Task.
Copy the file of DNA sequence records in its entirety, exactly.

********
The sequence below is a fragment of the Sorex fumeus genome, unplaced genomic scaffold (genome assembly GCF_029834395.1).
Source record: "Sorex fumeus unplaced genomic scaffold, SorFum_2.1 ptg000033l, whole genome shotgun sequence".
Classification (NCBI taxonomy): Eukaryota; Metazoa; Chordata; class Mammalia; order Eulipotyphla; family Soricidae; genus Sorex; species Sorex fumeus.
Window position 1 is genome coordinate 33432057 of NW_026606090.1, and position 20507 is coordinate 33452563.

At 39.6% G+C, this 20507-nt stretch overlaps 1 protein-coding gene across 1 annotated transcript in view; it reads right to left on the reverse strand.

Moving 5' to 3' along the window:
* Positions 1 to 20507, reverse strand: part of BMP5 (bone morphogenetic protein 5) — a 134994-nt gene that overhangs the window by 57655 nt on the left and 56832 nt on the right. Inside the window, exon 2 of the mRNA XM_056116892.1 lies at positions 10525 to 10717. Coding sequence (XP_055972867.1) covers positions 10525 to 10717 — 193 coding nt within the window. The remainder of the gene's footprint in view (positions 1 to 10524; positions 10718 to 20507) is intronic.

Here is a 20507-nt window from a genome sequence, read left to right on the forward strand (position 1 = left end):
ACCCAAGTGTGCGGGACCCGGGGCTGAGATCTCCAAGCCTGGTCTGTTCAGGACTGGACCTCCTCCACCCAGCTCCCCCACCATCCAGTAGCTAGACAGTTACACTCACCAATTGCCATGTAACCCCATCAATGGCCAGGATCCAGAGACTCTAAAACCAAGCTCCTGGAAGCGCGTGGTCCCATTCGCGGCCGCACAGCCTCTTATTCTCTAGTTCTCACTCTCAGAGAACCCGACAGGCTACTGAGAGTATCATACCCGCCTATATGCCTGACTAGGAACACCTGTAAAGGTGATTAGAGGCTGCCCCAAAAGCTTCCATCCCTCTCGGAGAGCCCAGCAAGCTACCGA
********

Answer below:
The sequence below is a fragment of the Sorex fumeus genome, unplaced genomic scaffold (genome assembly GCF_029834395.1).
Source record: "Sorex fumeus unplaced genomic scaffold, SorFum_2.1 ptg000033l, whole genome shotgun sequence".
Classification (NCBI taxonomy): Eukaryota; Metazoa; Chordata; class Mammalia; order Eulipotyphla; family Soricidae; genus Sorex; species Sorex fumeus.
Window position 1 is genome coordinate 33432057 of NW_026606090.1, and position 20507 is coordinate 33452563.

At 39.6% G+C, this 20507-nt stretch overlaps 1 protein-coding gene across 1 annotated transcript in view; it reads right to left on the reverse strand.

Moving 5' to 3' along the window:
* Positions 1 to 20507, reverse strand: part of BMP5 (bone morphogenetic protein 5) — a 134994-nt gene that overhangs the window by 57655 nt on the left and 56832 nt on the right. Inside the window, exon 2 of the mRNA XM_056116892.1 lies at positions 10525 to 10717. Coding sequence (XP_055972867.1) covers positions 10525 to 10717 — 193 coding nt within the window. The remainder of the gene's footprint in view (positions 1 to 10524; positions 10718 to 20507) is intronic.

Here is a 20507-nt window from a genome sequence, read left to right on the forward strand (position 1 = left end):
ACCCAAGTGTGCGGGACCCGGGGCTGAGATCTCCAAGCCTGGTCTGTTCAGGACTGGACCTCCTCCACCCAGCTCCCCCACCATCCAGTAGCTAGACAGTTACACTCACCAATTGCCATGTAACCCCATCAATGGCCAGGATCCAGAGACTCTAAAACCAAGCTCCTGGAAGCGCGTGGTCCCATTCGCGGCCGCACAGCCTCTTATTCTCTAGTTCTCACTCTCAGAGAACCCGACAGGCTACTGAGAGTATCATACCCGCCTATATGCCTGACTAGGAACACCTGTAAAGGTGATTAGAGGCTGCCCCAAAAGCTTCCATCCCTCTCGGAGAGCCCAGCAAGCTACCGA